Exam preparation: Retrieval practice and interleaving

Written by: John Dabell | Published:
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Research shows that two of the most effective revision and study techniques are those of retrieval practice and interleaving. John Dabell looks at what the various academic studies can tell us

Many students do not know how to study effectively and often rely on time-consuming techniques or approaches that do not promote longer term learning and retention.

As Taylor (2017) points out, when left their own devices, students are over-reliant on “bamboo revision strategies”, those techniques that have “pitifully low neurological value” – such as re-reading their notes, highlighting key details and summarising (see also Cohen, 2013). They also avoid a “practice, practice, practice” regime.

There is no one-size-fits-all approach when learning how to effectively study, but there are some techniques that have been proven to work better than others. It is these evidence-based methods based on decades of learning science research that we need to tap into.

Professor John Dunlosky of Kent State University reviewed 1,000 scientific studies looking at 10 of the most popular revision strategies and found the two most effective methods are retrieval practice/practice testing and spaced practice/distributed practice (Dunlosky et al, 2013).

He says they can help students of any age and “they can enhance learning and comprehension of a large range of materials, and, most important, they can boost student achievement” (Dunlosky, 2013).

Retrieval practice

Reconstructing knowledge by recall improves meaningful learning. The Dunlosky et al research says testing can enhance retention by triggering elaborative retrieval processes and the more difficult and effortful the retrieval practice, the better it is for long-term learning (Karpicke, 2016).

Retrieval is the active process we engage in to boost learning and this might be as simple as engaging in recall-based self-testing using the copy-cover-check method.

There are many ways to practise retrieving information and promoting retrieval practice in the classroom and typically this involves giving students frequent tests (multiple-choice, short-answer, and fill-in-the-blank tests), quizzes, “do it now” tasks and challenge grids. Students can make their own practice questions or find questions from online sources, and teachers can use the exit tickets approach (for more on exit tickets, see Dabell, 2018).

Another great way to recall information is via the humble flashcard. These can be hand-made on index cards (questions on one side, answers on the reverse). Students can also make flashcards on a computer and print them out or use flashcard software.

Dunlosky et al (2013) note that practice testing with feedback consistently outperforms practice testing alone and Karpicke (2016) adds that when practising retrieval, students need to retrieve more than once and space their retrievals as this will bolster long-term learning.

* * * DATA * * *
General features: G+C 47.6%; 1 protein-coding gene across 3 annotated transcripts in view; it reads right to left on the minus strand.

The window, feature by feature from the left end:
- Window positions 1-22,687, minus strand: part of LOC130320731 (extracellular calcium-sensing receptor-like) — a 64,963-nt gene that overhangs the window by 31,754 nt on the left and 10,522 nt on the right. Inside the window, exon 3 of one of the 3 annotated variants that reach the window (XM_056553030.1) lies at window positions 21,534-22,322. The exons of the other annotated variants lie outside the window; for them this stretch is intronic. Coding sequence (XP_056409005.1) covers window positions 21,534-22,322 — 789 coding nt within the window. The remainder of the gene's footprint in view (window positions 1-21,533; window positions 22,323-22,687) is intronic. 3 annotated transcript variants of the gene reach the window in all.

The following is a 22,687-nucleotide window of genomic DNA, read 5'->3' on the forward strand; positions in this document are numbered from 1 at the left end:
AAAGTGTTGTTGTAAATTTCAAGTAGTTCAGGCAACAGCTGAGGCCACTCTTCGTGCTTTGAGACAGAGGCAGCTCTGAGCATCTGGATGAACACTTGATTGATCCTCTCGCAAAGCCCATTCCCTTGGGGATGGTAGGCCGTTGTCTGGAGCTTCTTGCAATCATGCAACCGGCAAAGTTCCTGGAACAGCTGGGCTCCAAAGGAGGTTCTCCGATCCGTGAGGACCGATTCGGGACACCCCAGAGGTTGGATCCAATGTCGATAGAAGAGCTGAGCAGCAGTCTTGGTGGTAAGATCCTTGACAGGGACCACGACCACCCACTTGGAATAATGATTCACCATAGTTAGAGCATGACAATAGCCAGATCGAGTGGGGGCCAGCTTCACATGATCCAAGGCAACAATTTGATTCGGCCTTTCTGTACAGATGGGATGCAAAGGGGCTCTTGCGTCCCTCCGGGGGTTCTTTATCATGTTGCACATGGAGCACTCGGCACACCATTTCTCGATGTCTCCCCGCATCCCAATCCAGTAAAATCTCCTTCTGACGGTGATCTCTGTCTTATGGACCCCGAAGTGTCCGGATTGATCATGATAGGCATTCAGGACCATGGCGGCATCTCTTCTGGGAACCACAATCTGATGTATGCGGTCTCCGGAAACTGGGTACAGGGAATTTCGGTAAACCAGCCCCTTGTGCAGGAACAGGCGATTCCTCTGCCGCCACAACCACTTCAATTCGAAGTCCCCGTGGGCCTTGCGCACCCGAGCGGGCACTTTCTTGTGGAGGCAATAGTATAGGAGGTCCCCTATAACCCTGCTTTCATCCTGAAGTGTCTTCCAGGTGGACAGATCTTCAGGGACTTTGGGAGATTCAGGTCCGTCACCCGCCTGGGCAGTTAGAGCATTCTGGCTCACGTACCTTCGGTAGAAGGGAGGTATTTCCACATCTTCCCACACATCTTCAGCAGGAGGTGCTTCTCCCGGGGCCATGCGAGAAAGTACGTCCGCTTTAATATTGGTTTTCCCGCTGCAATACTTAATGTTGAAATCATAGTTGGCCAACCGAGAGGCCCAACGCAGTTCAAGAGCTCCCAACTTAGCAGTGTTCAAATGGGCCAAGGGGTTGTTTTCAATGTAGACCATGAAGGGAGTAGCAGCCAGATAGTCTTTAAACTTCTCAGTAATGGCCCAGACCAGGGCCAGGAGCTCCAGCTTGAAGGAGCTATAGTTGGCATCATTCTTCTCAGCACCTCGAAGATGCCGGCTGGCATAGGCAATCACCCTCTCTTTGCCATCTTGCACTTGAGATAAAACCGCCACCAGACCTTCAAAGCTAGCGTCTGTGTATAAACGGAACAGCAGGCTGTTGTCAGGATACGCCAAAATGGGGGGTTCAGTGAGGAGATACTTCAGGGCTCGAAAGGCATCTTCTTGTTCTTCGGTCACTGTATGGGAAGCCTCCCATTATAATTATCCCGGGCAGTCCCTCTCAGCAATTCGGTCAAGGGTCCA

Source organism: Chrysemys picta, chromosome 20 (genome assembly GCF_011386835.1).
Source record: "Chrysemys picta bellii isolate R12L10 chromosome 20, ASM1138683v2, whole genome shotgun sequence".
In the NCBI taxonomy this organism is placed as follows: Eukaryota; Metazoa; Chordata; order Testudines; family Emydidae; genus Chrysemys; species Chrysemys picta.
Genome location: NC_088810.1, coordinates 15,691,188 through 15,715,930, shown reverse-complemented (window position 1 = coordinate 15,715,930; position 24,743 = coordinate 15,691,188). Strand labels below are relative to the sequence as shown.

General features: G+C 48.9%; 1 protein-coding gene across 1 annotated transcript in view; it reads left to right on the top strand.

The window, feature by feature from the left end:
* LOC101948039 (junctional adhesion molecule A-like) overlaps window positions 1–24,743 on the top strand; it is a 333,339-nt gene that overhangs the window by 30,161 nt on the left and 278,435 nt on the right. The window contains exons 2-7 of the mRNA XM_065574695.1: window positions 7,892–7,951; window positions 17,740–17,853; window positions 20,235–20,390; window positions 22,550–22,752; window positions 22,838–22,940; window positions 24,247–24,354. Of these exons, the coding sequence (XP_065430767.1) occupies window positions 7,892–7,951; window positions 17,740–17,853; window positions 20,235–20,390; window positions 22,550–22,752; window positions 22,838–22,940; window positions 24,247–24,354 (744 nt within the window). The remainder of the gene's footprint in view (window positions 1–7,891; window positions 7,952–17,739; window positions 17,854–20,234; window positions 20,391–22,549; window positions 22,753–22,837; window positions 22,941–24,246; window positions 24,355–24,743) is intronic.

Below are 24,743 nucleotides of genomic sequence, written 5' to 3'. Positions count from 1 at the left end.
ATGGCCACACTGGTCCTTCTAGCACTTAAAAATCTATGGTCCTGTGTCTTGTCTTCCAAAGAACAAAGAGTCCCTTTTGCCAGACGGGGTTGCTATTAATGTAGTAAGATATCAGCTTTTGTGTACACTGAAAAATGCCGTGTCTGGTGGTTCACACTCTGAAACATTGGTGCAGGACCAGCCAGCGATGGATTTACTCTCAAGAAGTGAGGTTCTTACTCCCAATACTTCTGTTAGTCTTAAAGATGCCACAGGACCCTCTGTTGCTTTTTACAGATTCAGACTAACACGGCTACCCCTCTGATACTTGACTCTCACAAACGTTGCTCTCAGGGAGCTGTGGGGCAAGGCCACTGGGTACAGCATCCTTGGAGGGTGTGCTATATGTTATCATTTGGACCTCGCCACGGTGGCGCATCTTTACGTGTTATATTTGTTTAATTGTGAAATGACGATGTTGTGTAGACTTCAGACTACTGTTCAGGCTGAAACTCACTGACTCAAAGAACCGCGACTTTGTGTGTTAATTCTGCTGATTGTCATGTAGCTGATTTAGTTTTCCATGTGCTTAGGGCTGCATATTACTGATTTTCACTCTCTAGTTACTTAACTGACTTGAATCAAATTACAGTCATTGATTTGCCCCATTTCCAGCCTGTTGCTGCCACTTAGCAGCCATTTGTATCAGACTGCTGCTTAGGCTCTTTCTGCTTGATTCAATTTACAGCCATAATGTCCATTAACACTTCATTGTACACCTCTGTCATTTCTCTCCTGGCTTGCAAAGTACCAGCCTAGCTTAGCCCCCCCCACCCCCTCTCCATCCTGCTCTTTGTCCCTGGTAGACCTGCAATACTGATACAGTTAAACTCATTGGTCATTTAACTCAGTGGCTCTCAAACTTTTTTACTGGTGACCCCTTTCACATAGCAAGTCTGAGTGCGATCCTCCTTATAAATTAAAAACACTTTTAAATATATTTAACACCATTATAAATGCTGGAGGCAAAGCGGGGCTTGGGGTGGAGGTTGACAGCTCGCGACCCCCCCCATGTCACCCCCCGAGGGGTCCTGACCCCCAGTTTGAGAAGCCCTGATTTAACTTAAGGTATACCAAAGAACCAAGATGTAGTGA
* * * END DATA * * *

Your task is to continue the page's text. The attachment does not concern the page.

Although students might think that rereading information works best, Roediger and Karpicke (2006) found that students who used mainly retrieval practice remembered more than 50 per cent more than those who had just read and reread material.

Retrieval practice does more than improve memorisation skills, it also increases understanding by improving complex thinking and application skills, organisation of knowledge and transfer of knowledge to new concepts (Pan & Rickard, 2018).

Furthermore, it has been shown that the act of taking practice tests has positive wellbeing effects. Smith et al (2016) found that retrieval practice is particularly effective at combatting the negative effect of stress on memory.

A final word of warning though: marking in red apparently pen hinders retrieval practice (for more on this, see Gnambs et al, 2015).

Distributed practice

The second effective revision strategy is spaced practice, where learning occurs over multiple sessions at different points in time. This strategy has been demonstrated in more than 200 research studies. When making memories, time really matters (Kelley et al, 2018).

Lots of students will cram right before an exam, but a more effective strategy is to distribute preparation over multiple sessions – committing something to memory takes time and repetition. The message then is space, not race.

Research suggests that there is an “optimal gap” between revision sessions in order to better retain the information. By spacing their learning activities out over time, e.g. one to two hours every other day, or at least once per week, students will be able to learn more information and retain it more effectively than after a marathon of cramming.

The gap between revision sessions should be between 10 and 20 per cent of the total time students want to retain the information. If a test is in a month, students should review their information around once a week. If the test is in a week, they need to create time once a day (Cepeda et al, 2008).

Having lots of spaced sessions allows students to “divide and conquer” by focusing on sections, portions and subsets of information rather than trying to cover everything. This allows students to spend more time processing and integrating important concepts and details and each study session gives them an opportunity to revisit and review what they have previously learned.

Distributing their efforts allows students to more effectively encode information into long-term memory, fill in any knowledge gaps and be better equipped to use that information.

Rohrer and Taylor (2007) found that students who spaced out their revision sessions did considerably better than those who crammed. Those who distributed their practice got an average of 74 per cent compared to crammers who got 49 per cent. Clearly then information needs to be covered and then recovered.